With coachwork designed by Michelotti and built out of aluminum by Vignale, the 1952 Ferrari 340 Mexico is undeniably beautiful. It is also an engineering marvel, built to survive 2,000 miles of unforgiving desert terrain and poorly paved roads that comprised the famed Carrera Panamericana.
Powered by Aurelio Lampredi’s “long” V-12, displacing 4,102-cc, the Mexico produced 280 horsepower, weighed just 2,200 pounds and was capable of speeds in excess of 160 miles per hour.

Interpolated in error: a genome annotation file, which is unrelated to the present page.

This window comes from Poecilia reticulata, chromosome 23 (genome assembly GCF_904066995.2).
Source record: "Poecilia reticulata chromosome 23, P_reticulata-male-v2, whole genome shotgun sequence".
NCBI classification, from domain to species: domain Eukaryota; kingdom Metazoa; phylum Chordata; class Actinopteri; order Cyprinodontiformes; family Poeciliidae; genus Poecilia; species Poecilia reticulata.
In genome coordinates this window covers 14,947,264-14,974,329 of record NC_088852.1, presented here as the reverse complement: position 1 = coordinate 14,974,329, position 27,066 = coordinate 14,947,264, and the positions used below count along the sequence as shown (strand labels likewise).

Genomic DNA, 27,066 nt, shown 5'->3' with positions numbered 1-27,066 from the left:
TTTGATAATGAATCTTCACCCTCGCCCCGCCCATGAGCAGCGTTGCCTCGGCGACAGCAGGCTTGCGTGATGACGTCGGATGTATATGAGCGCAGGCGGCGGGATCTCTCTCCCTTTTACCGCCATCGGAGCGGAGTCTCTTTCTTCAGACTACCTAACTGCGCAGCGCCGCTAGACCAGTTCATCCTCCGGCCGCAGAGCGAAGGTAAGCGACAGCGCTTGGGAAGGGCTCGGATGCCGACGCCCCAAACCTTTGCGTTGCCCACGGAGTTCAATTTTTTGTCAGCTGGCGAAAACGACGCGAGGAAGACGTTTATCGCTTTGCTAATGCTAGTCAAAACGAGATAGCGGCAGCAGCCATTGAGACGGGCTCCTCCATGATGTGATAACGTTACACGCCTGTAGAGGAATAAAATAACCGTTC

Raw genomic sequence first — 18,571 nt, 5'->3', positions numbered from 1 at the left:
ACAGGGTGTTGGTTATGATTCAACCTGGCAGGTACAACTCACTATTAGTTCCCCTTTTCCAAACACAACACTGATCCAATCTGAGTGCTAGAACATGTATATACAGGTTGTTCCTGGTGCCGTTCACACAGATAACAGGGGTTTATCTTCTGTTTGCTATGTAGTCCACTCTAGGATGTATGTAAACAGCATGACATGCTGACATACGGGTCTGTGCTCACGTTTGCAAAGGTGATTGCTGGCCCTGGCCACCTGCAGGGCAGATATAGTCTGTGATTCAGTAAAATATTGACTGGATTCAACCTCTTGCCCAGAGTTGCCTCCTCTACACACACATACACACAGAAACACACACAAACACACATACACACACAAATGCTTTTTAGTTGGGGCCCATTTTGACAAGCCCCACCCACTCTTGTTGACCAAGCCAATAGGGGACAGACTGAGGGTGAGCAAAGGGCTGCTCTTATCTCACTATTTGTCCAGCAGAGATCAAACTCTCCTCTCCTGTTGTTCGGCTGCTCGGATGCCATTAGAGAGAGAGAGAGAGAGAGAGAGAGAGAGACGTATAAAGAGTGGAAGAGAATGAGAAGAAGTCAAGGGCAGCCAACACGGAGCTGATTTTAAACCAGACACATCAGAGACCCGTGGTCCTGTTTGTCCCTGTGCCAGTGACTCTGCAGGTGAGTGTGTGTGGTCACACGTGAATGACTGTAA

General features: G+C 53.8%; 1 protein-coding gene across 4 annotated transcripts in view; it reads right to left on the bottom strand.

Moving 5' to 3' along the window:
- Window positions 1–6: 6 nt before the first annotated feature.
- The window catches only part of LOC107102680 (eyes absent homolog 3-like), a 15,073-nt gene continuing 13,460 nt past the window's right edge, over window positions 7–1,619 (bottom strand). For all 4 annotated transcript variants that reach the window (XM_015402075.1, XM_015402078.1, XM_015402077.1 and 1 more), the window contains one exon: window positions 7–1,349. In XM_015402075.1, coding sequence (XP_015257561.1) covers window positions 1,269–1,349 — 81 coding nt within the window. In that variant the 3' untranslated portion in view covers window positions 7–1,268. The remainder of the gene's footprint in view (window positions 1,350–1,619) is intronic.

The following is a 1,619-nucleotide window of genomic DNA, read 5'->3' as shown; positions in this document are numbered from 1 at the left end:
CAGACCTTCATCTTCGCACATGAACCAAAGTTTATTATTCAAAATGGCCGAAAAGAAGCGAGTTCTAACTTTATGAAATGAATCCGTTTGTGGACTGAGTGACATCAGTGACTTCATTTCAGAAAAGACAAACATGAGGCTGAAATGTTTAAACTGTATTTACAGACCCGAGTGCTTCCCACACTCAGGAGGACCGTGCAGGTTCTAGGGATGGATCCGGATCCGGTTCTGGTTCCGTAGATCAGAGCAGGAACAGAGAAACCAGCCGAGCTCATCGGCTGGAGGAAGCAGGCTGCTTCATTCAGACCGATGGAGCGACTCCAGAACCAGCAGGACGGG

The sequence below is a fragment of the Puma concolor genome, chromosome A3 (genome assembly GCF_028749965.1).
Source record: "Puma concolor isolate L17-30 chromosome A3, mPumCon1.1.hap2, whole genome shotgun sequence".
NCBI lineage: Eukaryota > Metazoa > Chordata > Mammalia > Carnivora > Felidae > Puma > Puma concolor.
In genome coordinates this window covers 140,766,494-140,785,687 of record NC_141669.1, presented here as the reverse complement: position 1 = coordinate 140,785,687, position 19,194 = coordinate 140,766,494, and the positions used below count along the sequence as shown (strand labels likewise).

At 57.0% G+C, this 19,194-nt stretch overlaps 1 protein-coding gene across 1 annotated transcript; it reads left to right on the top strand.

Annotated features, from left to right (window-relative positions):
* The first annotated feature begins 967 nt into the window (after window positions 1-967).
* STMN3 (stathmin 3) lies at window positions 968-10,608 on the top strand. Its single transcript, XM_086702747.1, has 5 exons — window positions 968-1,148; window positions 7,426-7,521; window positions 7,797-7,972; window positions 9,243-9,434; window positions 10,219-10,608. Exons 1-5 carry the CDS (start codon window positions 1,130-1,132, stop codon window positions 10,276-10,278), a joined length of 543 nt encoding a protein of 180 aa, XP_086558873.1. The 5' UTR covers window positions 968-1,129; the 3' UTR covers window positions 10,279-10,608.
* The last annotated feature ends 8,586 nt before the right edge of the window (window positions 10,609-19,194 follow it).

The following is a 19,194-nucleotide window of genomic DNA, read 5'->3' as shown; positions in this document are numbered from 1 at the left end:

The 340 Mexico, along with its siblings, the 340 America and the 340MM, for Mille Miglia, were the early prototypes which directly led to icons including the 250 GTO, the 250 GT Berlinetta and the rest of the great Ferrari sport racecars of the 1960s.
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